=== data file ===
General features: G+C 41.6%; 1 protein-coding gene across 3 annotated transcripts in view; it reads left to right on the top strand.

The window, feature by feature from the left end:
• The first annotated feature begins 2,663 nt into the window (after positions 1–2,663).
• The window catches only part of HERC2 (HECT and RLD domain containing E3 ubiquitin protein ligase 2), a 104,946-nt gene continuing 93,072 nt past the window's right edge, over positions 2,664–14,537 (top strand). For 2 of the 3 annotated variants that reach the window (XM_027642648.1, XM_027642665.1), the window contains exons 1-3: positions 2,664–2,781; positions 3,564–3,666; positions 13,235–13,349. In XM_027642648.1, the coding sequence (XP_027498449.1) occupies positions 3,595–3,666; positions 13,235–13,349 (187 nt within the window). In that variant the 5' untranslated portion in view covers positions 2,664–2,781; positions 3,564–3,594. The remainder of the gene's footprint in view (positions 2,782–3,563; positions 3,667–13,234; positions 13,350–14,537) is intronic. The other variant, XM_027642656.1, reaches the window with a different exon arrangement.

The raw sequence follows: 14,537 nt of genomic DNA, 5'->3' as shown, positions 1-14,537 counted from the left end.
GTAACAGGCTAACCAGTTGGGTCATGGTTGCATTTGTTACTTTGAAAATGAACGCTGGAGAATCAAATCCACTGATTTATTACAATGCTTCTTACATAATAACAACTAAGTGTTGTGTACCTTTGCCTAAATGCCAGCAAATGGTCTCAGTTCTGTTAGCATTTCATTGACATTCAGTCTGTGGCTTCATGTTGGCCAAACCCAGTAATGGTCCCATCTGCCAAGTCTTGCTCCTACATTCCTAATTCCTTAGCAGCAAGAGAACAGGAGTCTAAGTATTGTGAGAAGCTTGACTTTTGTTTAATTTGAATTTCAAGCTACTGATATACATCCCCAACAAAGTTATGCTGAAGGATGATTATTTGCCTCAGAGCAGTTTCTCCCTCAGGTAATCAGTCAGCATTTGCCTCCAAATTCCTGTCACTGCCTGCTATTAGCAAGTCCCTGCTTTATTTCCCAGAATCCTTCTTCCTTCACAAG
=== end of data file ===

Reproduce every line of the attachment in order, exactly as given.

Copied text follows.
General features: G+C 41.6%; 1 protein-coding gene across 3 annotated transcripts in view; it reads left to right on the top strand.

The window, feature by feature from the left end:
• The first annotated feature begins 2,663 nt into the window (after positions 1–2,663).
• The window catches only part of HERC2 (HECT and RLD domain containing E3 ubiquitin protein ligase 2), a 104,946-nt gene continuing 93,072 nt past the window's right edge, over positions 2,664–14,537 (top strand). For 2 of the 3 annotated variants that reach the window (XM_027642648.1, XM_027642665.1), the window contains exons 1-3: positions 2,664–2,781; positions 3,564–3,666; positions 13,235–13,349. In XM_027642648.1, the coding sequence (XP_027498449.1) occupies positions 3,595–3,666; positions 13,235–13,349 (187 nt within the window). In that variant the 5' untranslated portion in view covers positions 2,664–2,781; positions 3,564–3,594. The remainder of the gene's footprint in view (positions 2,782–3,563; positions 3,667–13,234; positions 13,350–14,537) is intronic. The other variant, XM_027642656.1, reaches the window with a different exon arrangement.

The raw sequence follows: 14,537 nt of genomic DNA, 5'->3' as shown, positions 1-14,537 counted from the left end.
GTAACAGGCTAACCAGTTGGGTCATGGTTGCATTTGTTACTTTGAAAATGAACGCTGGAGAATCAAATCCACTGATTTATTACAATGCTTCTTACATAATAACAACTAAGTGTTGTGTACCTTTGCCTAAATGCCAGCAAATGGTCTCAGTTCTGTTAGCATTTCATTGACATTCAGTCTGTGGCTTCATGTTGGCCAAACCCAGTAATGGTCCCATCTGCCAAGTCTTGCTCCTACATTCCTAATTCCTTAGCAGCAAGAGAACAGGAGTCTAAGTATTGTGAGAAGCTTGACTTTTGTTTAATTTGAATTTCAAGCTACTGATATACATCCCCAACAAAGTTATGCTGAAGGATGATTATTTGCCTCAGAGCAGTTTCTCCCTCAGGTAATCAGTCAGCATTTGCCTCCAAATTCCTGTCACTGCCTGCTATTAGCAAGTCCCTGCTTTATTTCCCAGAATCCTTCTTCCTTCACAAG